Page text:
FAQ

Am 13.02.2014 21:27, schrieb Uri Guttman:
actually that isn't totally true. the concepts are fairly language
independent but some languages have better support for OO than others.
in particular it isn't hard to do OO even assembler (which i did) in
that i grouped common data together and called subs via attached
pointers. the biggest feature (which i generally don't like anyway) is
inheritance and that pretty much has to be in the language to be effective.
Nah, unless the language is very strict, we can fake it.
A good example would be nowadays Javascript that really doesn't support
OO, but pretty much every framework is object oriented by working with
conventions that look & feel like OO.

Perl itself also doesn't support "naturally" OO (unless you use Moose),
it is more a kind of hack (as from a point of view of the language, it
is just a way of how to find wich procedure has to be called mostly
following a DAG - nothing more happens when we bless something), but
that is flexible enough to provide everything C++ also has.

Learning object oriented programming (and design) is pretty much
language independent.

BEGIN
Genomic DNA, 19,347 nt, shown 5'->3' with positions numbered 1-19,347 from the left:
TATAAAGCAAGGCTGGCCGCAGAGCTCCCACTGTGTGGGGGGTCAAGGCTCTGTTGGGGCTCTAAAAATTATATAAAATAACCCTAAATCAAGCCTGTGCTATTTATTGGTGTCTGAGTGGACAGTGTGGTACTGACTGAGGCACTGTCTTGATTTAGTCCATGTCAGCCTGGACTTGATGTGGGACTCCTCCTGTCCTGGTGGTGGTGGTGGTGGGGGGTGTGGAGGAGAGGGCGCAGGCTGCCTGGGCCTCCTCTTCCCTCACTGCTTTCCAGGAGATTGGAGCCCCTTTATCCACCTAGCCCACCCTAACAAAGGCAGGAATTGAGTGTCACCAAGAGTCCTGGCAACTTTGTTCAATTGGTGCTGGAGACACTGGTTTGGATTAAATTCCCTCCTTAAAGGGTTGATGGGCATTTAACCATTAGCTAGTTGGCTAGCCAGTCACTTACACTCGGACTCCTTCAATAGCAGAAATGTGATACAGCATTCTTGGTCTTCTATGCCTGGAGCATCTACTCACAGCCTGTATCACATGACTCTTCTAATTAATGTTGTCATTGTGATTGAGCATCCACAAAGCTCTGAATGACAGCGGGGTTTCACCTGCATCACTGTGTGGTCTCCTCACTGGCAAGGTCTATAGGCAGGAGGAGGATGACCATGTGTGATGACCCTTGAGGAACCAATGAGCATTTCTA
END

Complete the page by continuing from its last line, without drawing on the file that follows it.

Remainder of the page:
BTW, inheritance is IMHO much overrated. Most frameworks uses OO more to
simulate generic patterns, that's why languages which enables interface
still feel OO and strictly OO languages like Java had to built in
generics to be useable longterm. In most cases, excessive inheritance
creates more problems than it solves (unless we speak about GUI
programming, but nowadays even this is solved better by HTML5). It is of
course important that an object has a @ISA history, but most often it is
also important that it is not abused too much. As said, most often it is
just an interface with some data included (what btw also isnt the
internal view of Perl/PHP/... to it, there it is just a hash with
knowledge of its father and an instruction to the language to find its
inherited methods).

OO works best when we have to develop some kind of global problems like
designed by Gammas Patterns and if we think of stuff like the Factory
Pattern, well, then the language and its support for OO isn't really
that important.

Greetings,
Janek

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